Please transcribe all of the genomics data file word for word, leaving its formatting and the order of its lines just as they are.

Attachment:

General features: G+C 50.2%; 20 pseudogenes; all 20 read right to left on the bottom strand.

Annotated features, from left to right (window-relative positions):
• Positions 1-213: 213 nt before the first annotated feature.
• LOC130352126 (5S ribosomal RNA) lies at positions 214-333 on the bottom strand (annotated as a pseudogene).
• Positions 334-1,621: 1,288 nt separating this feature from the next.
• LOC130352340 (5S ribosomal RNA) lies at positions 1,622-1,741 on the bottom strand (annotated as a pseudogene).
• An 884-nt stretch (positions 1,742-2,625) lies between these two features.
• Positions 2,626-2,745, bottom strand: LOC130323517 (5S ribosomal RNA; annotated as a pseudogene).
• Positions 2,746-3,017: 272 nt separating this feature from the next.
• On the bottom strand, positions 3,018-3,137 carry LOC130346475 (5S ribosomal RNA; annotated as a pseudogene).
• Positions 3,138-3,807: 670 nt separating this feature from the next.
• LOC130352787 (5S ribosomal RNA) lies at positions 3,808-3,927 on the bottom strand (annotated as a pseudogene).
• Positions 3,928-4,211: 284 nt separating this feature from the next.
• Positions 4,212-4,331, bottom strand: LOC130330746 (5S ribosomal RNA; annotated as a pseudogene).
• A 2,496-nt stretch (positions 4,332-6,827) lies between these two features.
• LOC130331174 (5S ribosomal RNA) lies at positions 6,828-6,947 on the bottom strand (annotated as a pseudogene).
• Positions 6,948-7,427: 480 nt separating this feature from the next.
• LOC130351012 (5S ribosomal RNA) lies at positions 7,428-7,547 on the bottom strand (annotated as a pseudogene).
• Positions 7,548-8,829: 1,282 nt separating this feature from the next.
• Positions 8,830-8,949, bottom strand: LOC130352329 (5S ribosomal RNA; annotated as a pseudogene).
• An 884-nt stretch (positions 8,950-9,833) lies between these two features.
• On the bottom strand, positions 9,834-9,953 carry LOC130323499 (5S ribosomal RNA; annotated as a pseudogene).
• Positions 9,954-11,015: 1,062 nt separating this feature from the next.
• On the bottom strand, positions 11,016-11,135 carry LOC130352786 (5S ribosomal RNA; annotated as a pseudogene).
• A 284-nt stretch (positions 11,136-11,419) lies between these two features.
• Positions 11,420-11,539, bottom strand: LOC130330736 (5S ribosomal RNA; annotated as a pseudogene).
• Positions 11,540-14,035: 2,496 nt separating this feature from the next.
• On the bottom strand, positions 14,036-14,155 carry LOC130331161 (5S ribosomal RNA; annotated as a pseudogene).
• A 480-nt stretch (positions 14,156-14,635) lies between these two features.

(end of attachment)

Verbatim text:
General features: G+C 50.2%; 20 pseudogenes; all 20 read right to left on the bottom strand.

Annotated features, from left to right (window-relative positions):
• Positions 1-213: 213 nt before the first annotated feature.
• LOC130352126 (5S ribosomal RNA) lies at positions 214-333 on the bottom strand (annotated as a pseudogene).
• Positions 334-1,621: 1,288 nt separating this feature from the next.
• LOC130352340 (5S ribosomal RNA) lies at positions 1,622-1,741 on the bottom strand (annotated as a pseudogene).
• An 884-nt stretch (positions 1,742-2,625) lies between these two features.
• Positions 2,626-2,745, bottom strand: LOC130323517 (5S ribosomal RNA; annotated as a pseudogene).
• Positions 2,746-3,017: 272 nt separating this feature from the next.
• On the bottom strand, positions 3,018-3,137 carry LOC130346475 (5S ribosomal RNA; annotated as a pseudogene).
• Positions 3,138-3,807: 670 nt separating this feature from the next.
• LOC130352787 (5S ribosomal RNA) lies at positions 3,808-3,927 on the bottom strand (annotated as a pseudogene).
• Positions 3,928-4,211: 284 nt separating this feature from the next.
• Positions 4,212-4,331, bottom strand: LOC130330746 (5S ribosomal RNA; annotated as a pseudogene).
• A 2,496-nt stretch (positions 4,332-6,827) lies between these two features.
• LOC130331174 (5S ribosomal RNA) lies at positions 6,828-6,947 on the bottom strand (annotated as a pseudogene).
• Positions 6,948-7,427: 480 nt separating this feature from the next.
• LOC130351012 (5S ribosomal RNA) lies at positions 7,428-7,547 on the bottom strand (annotated as a pseudogene).
• Positions 7,548-8,829: 1,282 nt separating this feature from the next.
• Positions 8,830-8,949, bottom strand: LOC130352329 (5S ribosomal RNA; annotated as a pseudogene).
• An 884-nt stretch (positions 8,950-9,833) lies between these two features.
• On the bottom strand, positions 9,834-9,953 carry LOC130323499 (5S ribosomal RNA; annotated as a pseudogene).
• Positions 9,954-11,015: 1,062 nt separating this feature from the next.
• On the bottom strand, positions 11,016-11,135 carry LOC130352786 (5S ribosomal RNA; annotated as a pseudogene).
• A 284-nt stretch (positions 11,136-11,419) lies between these two features.
• Positions 11,420-11,539, bottom strand: LOC130330736 (5S ribosomal RNA; annotated as a pseudogene).
• Positions 11,540-14,035: 2,496 nt separating this feature from the next.
• On the bottom strand, positions 14,036-14,155 carry LOC130331161 (5S ribosomal RNA; annotated as a pseudogene).
• A 480-nt stretch (positions 14,156-14,635) lies between these two features.